Firework Artisan Kagi is a representation of The Kagiya (鍵屋) guild of pyrotechnicians, and perhaps Yahei of Kagi-ya himself.
When the land of Japan was united under Tokugawa leyasu in the early 17th century, both swords and explosives were put under the strict control of the shogunate. Agrarian troops and artisans who had dabbled in gunpowder lost their positions, so the art of explosives began to spread among the townspeople and the mountain villages. One of those hanabi ("fireflowers" or fireworks) artisans was known as Yahei of Kagi-ya.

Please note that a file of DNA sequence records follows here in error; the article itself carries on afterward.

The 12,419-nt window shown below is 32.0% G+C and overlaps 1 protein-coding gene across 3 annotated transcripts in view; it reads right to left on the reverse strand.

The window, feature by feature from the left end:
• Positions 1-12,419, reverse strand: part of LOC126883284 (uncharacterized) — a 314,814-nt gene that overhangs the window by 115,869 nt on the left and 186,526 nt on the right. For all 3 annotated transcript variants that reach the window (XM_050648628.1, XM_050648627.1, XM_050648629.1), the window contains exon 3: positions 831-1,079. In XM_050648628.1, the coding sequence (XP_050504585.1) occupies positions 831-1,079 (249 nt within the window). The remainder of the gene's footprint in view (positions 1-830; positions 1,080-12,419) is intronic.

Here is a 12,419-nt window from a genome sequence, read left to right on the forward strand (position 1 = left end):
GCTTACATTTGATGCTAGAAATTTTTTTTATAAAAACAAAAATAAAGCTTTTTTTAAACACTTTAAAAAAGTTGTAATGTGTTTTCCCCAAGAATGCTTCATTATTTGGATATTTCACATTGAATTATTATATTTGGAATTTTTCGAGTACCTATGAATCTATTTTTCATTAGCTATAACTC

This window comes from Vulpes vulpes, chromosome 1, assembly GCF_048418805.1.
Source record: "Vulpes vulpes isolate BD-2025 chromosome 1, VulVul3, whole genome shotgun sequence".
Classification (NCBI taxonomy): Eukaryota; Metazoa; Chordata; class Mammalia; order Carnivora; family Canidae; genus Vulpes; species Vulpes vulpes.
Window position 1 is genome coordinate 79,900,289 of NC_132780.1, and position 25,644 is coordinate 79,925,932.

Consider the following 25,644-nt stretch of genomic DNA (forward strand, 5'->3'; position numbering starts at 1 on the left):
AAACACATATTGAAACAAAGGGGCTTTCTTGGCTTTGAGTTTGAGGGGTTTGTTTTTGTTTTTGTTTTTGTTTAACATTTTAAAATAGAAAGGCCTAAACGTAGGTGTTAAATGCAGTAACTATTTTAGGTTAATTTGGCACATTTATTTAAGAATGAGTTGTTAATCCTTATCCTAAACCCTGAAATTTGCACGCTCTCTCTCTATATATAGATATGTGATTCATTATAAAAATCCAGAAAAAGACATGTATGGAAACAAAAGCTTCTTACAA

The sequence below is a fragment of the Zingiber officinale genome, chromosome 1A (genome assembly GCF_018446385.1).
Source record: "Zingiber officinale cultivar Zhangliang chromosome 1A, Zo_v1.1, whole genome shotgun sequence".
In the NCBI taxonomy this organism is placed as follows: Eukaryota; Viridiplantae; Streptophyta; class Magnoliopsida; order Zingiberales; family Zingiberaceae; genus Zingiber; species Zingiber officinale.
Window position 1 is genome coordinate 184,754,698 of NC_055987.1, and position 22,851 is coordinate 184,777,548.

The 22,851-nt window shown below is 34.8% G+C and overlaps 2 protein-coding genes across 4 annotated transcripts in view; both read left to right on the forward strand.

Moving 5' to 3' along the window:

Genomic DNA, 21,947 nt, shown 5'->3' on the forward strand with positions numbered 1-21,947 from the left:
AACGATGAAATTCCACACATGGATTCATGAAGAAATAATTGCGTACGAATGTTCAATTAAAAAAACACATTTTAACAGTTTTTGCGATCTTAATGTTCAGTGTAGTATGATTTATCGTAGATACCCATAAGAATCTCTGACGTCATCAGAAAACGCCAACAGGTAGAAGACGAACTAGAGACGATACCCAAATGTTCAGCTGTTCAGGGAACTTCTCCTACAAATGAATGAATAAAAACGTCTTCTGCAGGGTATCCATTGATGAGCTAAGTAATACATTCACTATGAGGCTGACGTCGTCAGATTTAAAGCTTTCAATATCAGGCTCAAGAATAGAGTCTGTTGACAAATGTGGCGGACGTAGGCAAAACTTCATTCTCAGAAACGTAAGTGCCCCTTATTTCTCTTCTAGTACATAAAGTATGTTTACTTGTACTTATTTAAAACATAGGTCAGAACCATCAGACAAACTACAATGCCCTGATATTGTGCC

The Sumidagawa Fireworks Festival, originally called Ryōgoku Kawabiraki (両国川開き), had become an established tradition by 1810, and rivalries began to emerge over control of each year's festival.
The Tamaya (玉屋) and Kagiya (鍵屋) guilds of pyrotechnicians quickly became the two major rivals, initiating the tradition of the competition. Each guild would try to impress the onlookers, out-doing the other guild, in order to gain popularity and support. The number of onlookers steadily grew, and they began to shout out the names of their favorite fireworks artists.